Many of our clients ask whether or not they should keep their computers powered on at night. Your power habits can certainly play a role in your hard drive's operating lifespan, but there is a question as to the extent of this role.
Some IT experts occasionally claim that the best way to preserve a drive is to allow it to operate normally through the night. They theorize that regularly running a hard drive through start-up procedures gradually wears out mechanical components.
When your computer boots up, the hard drive goes through a boot process in which it accesses firmware information and consults lists of bad sectors to determine how to operate. The platters spin up from a standstill to 4800-7200 RPM, creating a cushion of air for the actuator heads. The actuator arm moves the heads across the platters to read a tremendous amount of information in order to boot your operating system. Every mechanical part of the hard drive moves during startup, and this stress can certainly take its toll on the hard drive if you boot up the drive repeatedly.
However, hard drives are built to handle this mechanical stress, and daily shutdowns do not appear to decrease operating lifespan drastically. Google monitored the power cycles of thousands of hard drives from various major manufacturers and found that a large number of power cycles can increase failure rates by up to 2 percent. This is by no means definitive; Google notes that the correlation “could be the effect, not the cause, of troubled machines that require many repair iterations and thus many power cycles to be fixed.”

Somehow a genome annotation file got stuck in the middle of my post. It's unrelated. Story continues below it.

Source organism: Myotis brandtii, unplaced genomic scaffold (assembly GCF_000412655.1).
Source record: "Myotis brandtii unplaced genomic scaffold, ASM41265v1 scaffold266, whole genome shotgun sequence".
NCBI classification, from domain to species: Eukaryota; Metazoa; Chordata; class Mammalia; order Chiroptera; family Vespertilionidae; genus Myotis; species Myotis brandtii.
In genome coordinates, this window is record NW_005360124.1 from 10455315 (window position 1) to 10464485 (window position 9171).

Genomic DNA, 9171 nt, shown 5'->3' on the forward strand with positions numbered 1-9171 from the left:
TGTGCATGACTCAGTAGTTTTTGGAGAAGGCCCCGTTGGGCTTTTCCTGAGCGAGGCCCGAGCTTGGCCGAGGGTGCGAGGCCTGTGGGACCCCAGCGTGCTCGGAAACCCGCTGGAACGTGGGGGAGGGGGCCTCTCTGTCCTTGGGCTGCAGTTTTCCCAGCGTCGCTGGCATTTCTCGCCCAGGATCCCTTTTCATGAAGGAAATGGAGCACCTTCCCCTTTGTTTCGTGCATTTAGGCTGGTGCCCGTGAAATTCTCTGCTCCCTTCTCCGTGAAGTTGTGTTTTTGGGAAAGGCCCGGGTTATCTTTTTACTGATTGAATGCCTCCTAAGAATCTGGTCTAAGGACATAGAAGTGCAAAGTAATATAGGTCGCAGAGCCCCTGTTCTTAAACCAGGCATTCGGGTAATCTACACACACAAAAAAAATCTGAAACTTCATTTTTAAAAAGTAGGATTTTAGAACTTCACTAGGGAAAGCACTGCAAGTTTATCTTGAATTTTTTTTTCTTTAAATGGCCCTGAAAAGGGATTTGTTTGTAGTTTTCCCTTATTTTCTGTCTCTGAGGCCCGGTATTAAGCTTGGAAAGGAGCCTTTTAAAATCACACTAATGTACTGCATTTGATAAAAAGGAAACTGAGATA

It is also important to note that shutting your computer down protects your computer in a number of other ways. If you turn off the computer at its power strip, you protect it from electrical issues, which can quickly damage hard drives and other electronic components. The system is also protected from overheating, blackouts, brownouts and other environmental dangers, and you save money on your electrical bill while your system is powered off.
Most importantly, shutting down your computer occasionally allows your operating system to carry out essential update procedures. Regular restarts allow your computer to operate efficiently and securely. While this is not directly related to hard drive health, your computer is certainly more functional as a result.
The Bottom Line: Shutting Down Safely
Moderation is key, and regular power cycles should not play a significant role in your hard drive's operating life. We recommend shutting down your hard drive if you will not access data for six hours or more. There is no reliable evidence to support the idea that daily shutdowns will dramatically affect your hard drive's operating life, and the benefits significantly outweigh the potential risks.
Try not to turn off your hard drive more than once or twice per day, however, and do not repeatedly cycle the power on and off. Use your computer's sleep function and turn off your monitor to reduce power consumption during short-term breaks.
As always, regular backup is the only way to protect yourself from data loss. Keep a few copies of your PC’s most important files, including an offsite copy. All hard drives eventually fail, but you can avoid permanent file loss with an appropriate backup plan.